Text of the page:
ADVOCACY UPDATER: Parliament Resumes on Dec. 5
— Updated December 6 —
Earlier in the week, we mentioned that the Parliament will reconvene for the first time on Thursday following the election. Here is an update!
Things to know about yesterday’s federal Throne Speech
By Scott Munnoch and David Black
Yesterday, Governor General Julie Payette delivered the 43rd Parliament’s Speech from the Throne, formally launching the legislative agenda for the Liberal minority government. The Throne Speech primarily focused on three policy areas: climate change, the economy, and reconciliation.
- Climate Change – The speech identified climate change as “the defining challenge of the time”, and the Government promised new, ambitious action on the issue. Expect the Liberals to stand by the Federal price on pollution, implement a Federal Clean Fuel Standard, and take new and strengthened measures to reduce greenhouse gas emissions.
- The Economy – The Government will continue its thematic focus on the middle class. The speech indicated that the first act of the new Parliament will be to enact a middle-class tax cut – specifically raising the basic personal tax deduction to $15,000 (a Liberal election promise).
- Reconciliation – The speech identifies reconciliation with First Nations peoples as a core priority of the Government. Amongst a suite of measures to realize that goal they will continue working to eliminate all long-term drinking water advisories on reserves by 2021.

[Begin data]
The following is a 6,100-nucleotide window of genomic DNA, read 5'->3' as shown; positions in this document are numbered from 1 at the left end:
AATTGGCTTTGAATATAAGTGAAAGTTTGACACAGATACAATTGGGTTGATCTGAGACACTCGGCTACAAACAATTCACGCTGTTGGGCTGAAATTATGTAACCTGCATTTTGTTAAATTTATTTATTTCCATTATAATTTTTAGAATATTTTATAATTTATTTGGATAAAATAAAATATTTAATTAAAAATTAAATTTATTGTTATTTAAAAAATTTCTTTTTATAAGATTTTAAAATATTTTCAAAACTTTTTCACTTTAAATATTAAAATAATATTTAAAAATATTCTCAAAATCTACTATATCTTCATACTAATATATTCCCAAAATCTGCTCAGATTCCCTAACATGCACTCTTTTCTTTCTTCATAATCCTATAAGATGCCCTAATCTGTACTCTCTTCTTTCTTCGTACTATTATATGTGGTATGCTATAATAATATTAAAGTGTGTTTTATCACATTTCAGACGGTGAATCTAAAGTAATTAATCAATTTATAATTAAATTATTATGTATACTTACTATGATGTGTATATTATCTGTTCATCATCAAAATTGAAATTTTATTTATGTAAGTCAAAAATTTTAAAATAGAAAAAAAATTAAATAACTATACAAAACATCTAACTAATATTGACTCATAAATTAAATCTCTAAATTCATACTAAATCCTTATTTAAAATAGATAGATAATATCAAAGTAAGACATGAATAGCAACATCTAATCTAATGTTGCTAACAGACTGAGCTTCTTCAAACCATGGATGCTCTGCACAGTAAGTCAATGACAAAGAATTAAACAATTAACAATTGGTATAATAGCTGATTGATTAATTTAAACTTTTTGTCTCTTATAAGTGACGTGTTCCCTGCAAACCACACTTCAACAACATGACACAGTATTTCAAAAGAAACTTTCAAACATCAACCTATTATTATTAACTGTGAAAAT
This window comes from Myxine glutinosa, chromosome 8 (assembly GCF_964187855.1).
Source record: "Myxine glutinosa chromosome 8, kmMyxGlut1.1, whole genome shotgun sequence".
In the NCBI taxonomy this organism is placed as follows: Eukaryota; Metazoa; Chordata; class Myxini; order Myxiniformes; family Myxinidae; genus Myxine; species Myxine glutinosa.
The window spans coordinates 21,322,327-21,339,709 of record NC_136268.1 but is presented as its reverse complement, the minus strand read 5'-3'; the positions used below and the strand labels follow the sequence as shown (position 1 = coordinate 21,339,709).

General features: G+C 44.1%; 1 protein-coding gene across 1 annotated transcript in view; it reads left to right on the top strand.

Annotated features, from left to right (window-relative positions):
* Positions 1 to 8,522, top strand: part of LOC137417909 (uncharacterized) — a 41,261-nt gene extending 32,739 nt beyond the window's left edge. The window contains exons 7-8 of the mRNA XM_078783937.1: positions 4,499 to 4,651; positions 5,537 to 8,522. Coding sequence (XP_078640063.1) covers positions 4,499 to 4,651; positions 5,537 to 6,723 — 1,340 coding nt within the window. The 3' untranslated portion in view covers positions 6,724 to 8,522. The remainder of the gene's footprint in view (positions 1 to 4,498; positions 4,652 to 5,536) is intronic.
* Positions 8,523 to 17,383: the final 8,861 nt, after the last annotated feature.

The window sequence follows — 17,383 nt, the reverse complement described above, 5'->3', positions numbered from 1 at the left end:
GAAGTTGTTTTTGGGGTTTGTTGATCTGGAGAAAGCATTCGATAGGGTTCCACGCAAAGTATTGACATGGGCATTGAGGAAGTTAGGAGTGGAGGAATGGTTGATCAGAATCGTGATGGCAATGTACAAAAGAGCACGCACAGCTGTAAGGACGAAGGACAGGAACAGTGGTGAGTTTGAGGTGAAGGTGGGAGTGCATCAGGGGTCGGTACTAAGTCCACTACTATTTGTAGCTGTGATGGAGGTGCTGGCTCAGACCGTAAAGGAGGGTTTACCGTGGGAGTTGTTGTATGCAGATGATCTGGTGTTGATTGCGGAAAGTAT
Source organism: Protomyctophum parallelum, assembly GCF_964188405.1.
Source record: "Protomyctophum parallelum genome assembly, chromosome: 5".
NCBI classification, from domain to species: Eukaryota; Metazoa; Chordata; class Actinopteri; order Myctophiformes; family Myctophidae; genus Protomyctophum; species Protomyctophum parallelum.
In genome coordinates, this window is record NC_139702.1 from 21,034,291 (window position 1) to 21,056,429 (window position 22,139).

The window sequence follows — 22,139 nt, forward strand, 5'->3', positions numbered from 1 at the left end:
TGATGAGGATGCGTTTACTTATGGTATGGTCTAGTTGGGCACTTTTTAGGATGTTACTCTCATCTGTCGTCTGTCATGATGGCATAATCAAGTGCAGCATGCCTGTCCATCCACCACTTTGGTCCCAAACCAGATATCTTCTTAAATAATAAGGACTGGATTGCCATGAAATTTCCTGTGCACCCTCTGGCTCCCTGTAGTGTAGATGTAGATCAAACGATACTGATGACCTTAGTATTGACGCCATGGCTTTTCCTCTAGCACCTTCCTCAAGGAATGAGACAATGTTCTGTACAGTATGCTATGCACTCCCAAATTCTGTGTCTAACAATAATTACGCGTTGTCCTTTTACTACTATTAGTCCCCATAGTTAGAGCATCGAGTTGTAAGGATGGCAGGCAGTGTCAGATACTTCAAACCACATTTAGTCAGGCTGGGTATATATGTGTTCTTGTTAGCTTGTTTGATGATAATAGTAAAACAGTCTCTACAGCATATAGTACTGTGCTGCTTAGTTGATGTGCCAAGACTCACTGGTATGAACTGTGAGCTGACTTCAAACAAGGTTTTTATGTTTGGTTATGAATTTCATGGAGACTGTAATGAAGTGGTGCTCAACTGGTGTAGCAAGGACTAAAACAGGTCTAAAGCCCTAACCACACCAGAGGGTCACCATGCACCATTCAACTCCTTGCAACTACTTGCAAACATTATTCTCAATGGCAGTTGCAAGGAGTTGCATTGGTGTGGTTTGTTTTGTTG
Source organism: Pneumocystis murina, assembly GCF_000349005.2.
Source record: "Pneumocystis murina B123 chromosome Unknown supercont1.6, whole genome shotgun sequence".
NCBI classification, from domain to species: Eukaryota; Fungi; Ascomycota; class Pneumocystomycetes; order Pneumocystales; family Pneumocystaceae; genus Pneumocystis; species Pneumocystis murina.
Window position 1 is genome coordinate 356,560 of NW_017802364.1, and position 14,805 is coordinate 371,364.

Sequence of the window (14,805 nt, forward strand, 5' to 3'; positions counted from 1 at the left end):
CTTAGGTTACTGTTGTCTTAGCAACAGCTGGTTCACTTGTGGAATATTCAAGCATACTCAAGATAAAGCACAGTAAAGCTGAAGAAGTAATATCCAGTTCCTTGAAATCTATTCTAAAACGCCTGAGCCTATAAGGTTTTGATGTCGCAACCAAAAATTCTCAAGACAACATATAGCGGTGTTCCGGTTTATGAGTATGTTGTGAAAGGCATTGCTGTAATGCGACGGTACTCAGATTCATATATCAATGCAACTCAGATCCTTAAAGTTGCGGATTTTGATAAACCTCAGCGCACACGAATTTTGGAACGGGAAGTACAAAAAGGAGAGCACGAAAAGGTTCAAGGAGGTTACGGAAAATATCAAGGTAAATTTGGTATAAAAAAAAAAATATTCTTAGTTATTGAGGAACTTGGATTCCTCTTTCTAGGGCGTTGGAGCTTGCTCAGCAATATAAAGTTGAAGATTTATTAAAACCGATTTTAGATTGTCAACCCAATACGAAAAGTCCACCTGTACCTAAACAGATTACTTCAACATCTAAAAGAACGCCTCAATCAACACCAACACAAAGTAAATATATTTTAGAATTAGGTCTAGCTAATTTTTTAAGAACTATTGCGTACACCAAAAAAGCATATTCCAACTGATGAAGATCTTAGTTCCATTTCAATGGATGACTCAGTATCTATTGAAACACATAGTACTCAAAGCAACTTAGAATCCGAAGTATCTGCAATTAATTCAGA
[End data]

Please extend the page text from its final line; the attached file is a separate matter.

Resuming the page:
The speech highlighted pharmacare, gun control as issues that this Parliament will prioritize. The speech also acknowledged regional tensions and the government said that it is open to considering and enacting good ideas from all Parties and any Parliamentarian.
To pass its first confidence vote on the Speech from the Throne the Liberals will need at least 170 MPs to vote in favour of the speech. Based on the initial reactions from the Party Leaders the Trudeau government should survive its first confidence vote.
Conservatives (121 seats) – following the speech Conservative Leader Andrew Scheer said that he was “extremely disappointed” by the Speech and that his party would be moving an amendment to the document during the coming debate. Scheer argued that the Government did nothing to unite the country – a likely reference to the fact that natural resources development was not mentioned in the Speech.
Bloc Quebecois (32 seats) – BQ leader Yves-François Blanchet spoke to the media second and said that his party will vote in favour of the Speech.
NDP (15 seats) – NDP Leader Jagmeet Singh spoke to the media third and characterized the Speech as “full of empty promises and little action”. By the time Singh spoke to the media it appeared as through the government had enough support to pass the speech which allowed him to be much more critical than he might have been if the speech was going to be defeated.